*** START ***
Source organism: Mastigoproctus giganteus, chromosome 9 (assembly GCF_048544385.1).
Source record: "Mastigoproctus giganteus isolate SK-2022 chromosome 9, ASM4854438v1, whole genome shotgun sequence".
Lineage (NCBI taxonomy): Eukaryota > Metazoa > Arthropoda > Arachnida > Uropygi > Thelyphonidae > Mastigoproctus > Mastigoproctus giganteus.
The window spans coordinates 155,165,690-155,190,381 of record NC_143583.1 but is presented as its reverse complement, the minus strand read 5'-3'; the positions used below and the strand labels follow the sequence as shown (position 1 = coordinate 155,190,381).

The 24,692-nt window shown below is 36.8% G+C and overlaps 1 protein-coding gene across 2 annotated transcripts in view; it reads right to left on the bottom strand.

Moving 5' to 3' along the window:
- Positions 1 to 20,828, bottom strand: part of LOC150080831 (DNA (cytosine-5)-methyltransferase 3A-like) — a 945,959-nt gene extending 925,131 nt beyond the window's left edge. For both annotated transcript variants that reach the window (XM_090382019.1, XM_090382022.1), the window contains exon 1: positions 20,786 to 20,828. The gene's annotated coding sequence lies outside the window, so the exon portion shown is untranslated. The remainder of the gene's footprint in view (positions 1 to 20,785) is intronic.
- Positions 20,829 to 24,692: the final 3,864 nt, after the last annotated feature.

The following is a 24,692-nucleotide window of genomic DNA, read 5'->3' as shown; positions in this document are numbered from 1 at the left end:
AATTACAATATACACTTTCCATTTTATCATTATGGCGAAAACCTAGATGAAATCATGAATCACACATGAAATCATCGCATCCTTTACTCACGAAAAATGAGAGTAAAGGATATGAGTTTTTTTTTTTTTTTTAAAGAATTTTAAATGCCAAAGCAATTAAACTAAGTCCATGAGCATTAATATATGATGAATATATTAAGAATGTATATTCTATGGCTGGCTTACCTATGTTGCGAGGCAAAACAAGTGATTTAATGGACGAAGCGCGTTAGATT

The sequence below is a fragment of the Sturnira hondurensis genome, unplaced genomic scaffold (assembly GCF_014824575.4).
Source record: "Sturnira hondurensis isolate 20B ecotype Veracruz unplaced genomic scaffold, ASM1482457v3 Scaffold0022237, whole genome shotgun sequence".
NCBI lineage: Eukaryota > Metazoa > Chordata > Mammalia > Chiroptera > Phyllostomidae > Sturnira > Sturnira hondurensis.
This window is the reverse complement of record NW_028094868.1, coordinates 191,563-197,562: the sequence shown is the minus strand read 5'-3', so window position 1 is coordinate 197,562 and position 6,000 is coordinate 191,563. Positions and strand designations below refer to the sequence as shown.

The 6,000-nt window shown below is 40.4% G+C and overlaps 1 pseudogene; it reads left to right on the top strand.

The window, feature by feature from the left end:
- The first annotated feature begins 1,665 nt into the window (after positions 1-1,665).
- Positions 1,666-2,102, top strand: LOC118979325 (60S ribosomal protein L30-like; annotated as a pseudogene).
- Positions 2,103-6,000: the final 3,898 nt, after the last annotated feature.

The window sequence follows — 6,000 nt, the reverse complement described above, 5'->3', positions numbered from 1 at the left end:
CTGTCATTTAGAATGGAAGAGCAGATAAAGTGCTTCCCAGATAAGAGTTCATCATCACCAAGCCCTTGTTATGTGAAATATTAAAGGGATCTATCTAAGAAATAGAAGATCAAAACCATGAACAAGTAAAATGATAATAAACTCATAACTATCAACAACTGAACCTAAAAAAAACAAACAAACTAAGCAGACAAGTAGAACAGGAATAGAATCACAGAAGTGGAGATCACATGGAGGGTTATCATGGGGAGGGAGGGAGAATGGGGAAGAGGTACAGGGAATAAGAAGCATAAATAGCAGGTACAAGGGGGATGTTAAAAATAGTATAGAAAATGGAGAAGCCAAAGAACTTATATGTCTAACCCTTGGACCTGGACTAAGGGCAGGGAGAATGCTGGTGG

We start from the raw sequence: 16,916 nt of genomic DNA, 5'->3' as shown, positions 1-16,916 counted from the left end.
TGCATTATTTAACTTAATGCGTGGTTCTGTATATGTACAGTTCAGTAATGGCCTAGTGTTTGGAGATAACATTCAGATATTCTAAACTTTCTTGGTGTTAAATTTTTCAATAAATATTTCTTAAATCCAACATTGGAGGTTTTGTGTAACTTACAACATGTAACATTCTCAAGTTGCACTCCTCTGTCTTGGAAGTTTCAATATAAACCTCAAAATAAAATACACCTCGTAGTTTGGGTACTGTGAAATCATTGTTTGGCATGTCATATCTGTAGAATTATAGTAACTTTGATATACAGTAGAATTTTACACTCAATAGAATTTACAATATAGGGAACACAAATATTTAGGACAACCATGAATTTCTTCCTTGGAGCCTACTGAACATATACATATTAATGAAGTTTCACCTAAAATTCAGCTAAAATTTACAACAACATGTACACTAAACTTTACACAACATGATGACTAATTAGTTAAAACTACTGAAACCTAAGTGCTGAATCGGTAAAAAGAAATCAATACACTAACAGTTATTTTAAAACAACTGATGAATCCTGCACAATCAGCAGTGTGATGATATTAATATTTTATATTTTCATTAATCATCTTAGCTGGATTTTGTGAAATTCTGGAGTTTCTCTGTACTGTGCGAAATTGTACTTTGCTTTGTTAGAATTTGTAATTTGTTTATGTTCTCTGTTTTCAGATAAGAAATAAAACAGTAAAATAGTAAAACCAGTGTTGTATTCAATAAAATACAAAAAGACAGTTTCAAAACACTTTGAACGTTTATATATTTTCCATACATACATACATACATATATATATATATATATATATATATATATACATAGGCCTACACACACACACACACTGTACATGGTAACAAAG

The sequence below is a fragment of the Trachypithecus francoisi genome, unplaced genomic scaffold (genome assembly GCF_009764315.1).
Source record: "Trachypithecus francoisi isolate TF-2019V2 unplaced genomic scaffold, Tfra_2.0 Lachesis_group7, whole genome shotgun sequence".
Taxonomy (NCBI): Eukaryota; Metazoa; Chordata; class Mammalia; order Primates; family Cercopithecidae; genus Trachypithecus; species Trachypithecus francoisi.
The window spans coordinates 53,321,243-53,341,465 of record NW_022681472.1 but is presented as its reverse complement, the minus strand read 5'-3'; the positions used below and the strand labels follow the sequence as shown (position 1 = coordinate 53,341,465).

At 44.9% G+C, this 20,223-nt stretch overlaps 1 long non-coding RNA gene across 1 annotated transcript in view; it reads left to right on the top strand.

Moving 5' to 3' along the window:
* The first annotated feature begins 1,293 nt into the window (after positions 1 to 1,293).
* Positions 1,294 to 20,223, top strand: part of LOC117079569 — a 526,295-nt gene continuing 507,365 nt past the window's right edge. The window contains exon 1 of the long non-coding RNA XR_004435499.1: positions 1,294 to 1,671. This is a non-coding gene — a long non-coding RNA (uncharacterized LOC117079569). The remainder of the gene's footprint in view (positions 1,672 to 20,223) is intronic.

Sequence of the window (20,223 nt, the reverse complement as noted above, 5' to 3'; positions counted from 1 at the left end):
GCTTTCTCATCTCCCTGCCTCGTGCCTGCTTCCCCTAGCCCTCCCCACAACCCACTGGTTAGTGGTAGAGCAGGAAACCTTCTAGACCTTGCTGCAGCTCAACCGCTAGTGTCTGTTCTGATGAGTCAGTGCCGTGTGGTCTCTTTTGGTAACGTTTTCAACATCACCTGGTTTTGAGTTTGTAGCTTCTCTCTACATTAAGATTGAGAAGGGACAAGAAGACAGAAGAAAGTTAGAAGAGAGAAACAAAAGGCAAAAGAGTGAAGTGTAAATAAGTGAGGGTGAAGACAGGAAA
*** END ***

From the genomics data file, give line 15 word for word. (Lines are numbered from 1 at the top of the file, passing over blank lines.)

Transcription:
The 6,000-nt window shown below is 40.4% G+C and overlaps 1 pseudogene; it reads left to right on the top strand.